They call it madness. We used to get on really well as housemates until one of our acquaintances told us we have a dysfunctional relationship. We are really worried about this. Is living with a perfect Virgo who has a bin-bleaching obsession and whose friend calls you a "bird" perfectly normal? Also, is burying the other person's garden ornament and sliding down the stairs on a duvet with your impy friend just harmless fun? Can you help us? Are we dysfunctional?

A & H, Ipswich

UNCLE ONY: I believe that your friend has detected an unfulfilled sexual undertone in your relationship, and that this is what has so distressed you. Bin-bleaching and antics on the stairway are fine, as long as both parties regard them as harmless fun (though garden ornament-burying has a slightly sinister tone. Does one of you regard themselves as an arbiter of taste, thus making the other one feel inferior?) Many friendships, whether opposite-sex or not, harbour a similar slightly sexual frisson - it's quite normal, and nothing to be ashamed of. So, do carry on, and may I congratulate you on your kitchen hygiene - so important, what with salmonella, E coli, and all the rest!

AUNTIE AG: I can't make head or tail of your letter, angels. What is "impy" exactly? None of this sounds dysfunctional - more student-style annoying, I would say. Though, admittedly, a lot of garden ornaments would be a damn sight better for being buried.


My husband's work keeps organising ghastly black-tie dinners in horrible big hotels. The food is always vile and I utterly resent having to get dressed up to go and be bored by my husband's workmates, who are a crashingly dull bunch. The trouble is, he sets quite a big store by us turning up and seems to think his boss won't look kindly on us baling out of the whole sorry scene.

Gina, Solihull

UNCLE ONY: In these beleaguered days, our work colleagues are our second family, so no wonder your husband is insecure about your rejection of his "relatives". Refusing to attend these affairs is tantamount to boycotting family occasions like weddings and funerals, and you will just have to grit your teeth.

AUNTIE AG: Oh, darling, think of your poor husband, having to spend all day, every day with this shower. Or is he a bit dull himself, angel? I couldn't help wondering, from your letter. If your husband sets such store by these grisly evenings, support the silly thing. Start demanding a new dress for each one. After all, his boss won't want to see you in the same Laura Ashley velvet circa 1987 every time. And you'll need a bottle of something fizzy to get you in the mood while you dress. This should make the whole rigmarole more worthwhile from your point of view, and I wouldn't be at all surprised if economic reasons make him very soon sharply curtail the number of invitations he accepts.


We are about to move to a lovely new six-bedroomed house - well, almost a mansion really, it's the home of our dreams. The problem is that our current house is number seven in the street, while the new one is number 315. I hate this because I think it sounds as though the new house is in a really long, boring, nasty street.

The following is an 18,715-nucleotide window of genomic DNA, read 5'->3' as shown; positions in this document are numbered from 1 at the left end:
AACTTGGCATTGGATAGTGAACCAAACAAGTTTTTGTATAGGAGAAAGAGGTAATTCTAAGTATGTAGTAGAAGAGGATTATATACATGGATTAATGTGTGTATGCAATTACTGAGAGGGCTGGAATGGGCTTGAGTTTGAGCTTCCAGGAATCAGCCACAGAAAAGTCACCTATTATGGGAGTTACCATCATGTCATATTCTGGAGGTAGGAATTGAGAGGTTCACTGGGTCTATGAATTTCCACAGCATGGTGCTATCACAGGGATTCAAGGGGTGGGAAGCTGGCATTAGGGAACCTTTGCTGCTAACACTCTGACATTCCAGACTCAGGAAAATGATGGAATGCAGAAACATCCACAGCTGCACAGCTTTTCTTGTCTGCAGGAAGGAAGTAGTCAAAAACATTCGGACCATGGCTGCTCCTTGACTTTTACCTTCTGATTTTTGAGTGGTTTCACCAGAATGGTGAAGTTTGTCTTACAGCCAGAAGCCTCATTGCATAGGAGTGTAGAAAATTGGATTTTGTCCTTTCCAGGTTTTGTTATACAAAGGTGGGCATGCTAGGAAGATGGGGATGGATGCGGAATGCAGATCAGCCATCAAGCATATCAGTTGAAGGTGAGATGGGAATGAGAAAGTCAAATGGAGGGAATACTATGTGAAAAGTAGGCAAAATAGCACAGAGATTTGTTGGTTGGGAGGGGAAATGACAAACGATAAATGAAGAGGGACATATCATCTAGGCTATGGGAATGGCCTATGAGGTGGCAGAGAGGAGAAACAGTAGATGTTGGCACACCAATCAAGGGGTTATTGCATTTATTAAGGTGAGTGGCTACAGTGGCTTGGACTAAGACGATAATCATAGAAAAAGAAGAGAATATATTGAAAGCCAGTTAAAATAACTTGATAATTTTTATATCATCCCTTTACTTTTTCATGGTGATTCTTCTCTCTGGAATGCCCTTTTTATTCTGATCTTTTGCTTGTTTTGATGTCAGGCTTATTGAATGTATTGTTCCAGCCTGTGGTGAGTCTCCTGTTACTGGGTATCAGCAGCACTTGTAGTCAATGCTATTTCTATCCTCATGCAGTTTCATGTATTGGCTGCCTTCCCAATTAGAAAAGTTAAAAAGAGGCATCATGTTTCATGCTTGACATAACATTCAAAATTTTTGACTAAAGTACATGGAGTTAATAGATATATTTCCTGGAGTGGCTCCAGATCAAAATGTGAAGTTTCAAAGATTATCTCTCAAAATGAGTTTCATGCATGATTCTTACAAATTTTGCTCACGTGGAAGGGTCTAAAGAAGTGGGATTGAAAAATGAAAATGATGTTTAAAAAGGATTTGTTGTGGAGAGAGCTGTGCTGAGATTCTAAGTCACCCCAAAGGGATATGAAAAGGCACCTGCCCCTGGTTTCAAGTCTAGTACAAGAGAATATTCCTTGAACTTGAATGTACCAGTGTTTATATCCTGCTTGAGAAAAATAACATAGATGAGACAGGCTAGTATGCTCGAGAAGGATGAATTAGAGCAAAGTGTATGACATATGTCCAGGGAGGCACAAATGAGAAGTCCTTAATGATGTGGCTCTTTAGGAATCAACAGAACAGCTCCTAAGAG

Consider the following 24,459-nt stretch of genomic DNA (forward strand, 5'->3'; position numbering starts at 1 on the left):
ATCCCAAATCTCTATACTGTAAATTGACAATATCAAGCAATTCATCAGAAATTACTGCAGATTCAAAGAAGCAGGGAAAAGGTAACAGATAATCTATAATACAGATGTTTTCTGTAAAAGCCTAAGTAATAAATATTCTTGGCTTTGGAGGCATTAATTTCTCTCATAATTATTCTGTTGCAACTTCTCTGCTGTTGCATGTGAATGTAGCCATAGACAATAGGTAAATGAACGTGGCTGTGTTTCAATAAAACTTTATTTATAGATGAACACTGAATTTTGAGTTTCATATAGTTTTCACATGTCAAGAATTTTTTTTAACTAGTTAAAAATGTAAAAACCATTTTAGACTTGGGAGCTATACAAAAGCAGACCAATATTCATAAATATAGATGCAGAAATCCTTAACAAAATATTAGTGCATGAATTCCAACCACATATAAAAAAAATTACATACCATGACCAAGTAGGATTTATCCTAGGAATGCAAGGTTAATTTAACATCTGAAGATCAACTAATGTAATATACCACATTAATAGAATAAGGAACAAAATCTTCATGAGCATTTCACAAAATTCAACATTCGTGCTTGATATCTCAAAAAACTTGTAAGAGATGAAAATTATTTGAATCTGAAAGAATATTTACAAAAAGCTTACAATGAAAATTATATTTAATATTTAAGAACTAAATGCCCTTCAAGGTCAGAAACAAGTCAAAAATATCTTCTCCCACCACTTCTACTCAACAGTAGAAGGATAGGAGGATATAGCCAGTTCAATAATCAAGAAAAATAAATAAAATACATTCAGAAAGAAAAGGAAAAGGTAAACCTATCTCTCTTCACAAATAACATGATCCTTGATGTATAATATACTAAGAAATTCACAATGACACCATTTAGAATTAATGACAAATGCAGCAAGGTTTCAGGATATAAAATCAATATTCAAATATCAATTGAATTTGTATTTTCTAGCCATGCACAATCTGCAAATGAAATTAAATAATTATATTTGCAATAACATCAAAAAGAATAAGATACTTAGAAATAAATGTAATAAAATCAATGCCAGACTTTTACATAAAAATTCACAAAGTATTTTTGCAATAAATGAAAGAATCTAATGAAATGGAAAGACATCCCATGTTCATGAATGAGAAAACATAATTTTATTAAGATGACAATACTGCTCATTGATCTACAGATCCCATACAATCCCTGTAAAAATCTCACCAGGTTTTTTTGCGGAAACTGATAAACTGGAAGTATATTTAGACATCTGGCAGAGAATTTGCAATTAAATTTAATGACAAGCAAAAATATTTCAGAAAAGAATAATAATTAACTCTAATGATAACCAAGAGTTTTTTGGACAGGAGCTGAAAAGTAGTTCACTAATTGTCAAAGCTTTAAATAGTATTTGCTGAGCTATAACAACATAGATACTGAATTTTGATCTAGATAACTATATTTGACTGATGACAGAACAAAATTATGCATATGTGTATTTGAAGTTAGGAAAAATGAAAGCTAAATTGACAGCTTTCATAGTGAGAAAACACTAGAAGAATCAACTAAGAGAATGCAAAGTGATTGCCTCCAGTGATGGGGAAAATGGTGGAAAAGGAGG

Richard, Bournemouth

UNCLE ONY: You have pinned an underlying acute anxiety about fitting into your new milieu onto this feeling of hatred towards your new house number, Richard - in short, a fear of alienation in your new street. Is this, perchance, a social as well as an architectural leap up for you? Why should a long street be more boring and nasty than a short one, after all? To ease your discomfort, make immediate enquiries about ways to meet and fit in with your neighbours. A good start would be to join the Neighbourhood Watch scheme - jump in with both feet and become the local co-ordinator! Find out about local history groups, pressure groups, social groups - throw yourself into the community and forget about your fears.

AUNTIE AG: Re-christen the place, if you are really so bothered, darling, and you think referring to it as "The Nook" or "Dunroamin" or whatever you come up with will really be less embarrassing than 315, which is a perfectly good solid number. Just don't expect the postman ever to be able to find you.


I tried to make a glut of plums into jam but the wretched stuff wouldn't set and we now have huge quantities of runny jam all over the place. My mother and sisters make perfect jams, so why can't I?

Saskia, Northumberland

UNCLE ONY: Comparing oneself to others is fruitless, Saskia (though evidently there's no lack of fruit in your life, ho ho!) and can lead to feelings of deep depression. Build your self-esteem when things go wrong by focusing on the things you do well, maybe better than your mother and sisters. And don't be too proud to ring them and ask for help with your next jam attempts - people love to be asked for advice and it is a real bridge-builder in sticky situations (ho ho!)

AUNTIE AG: Serve it at dinner parties with vanilla ice-cream and call it plum compote, angel - your friends will lap it up. Life is too short to attempt this kind of endeavour if you don't enjoy it, especially as Sir Terence Conran now sells designer jams - much nicer in the cupboard than nasty, sticky jars with smudgy biro labels, sweetheart.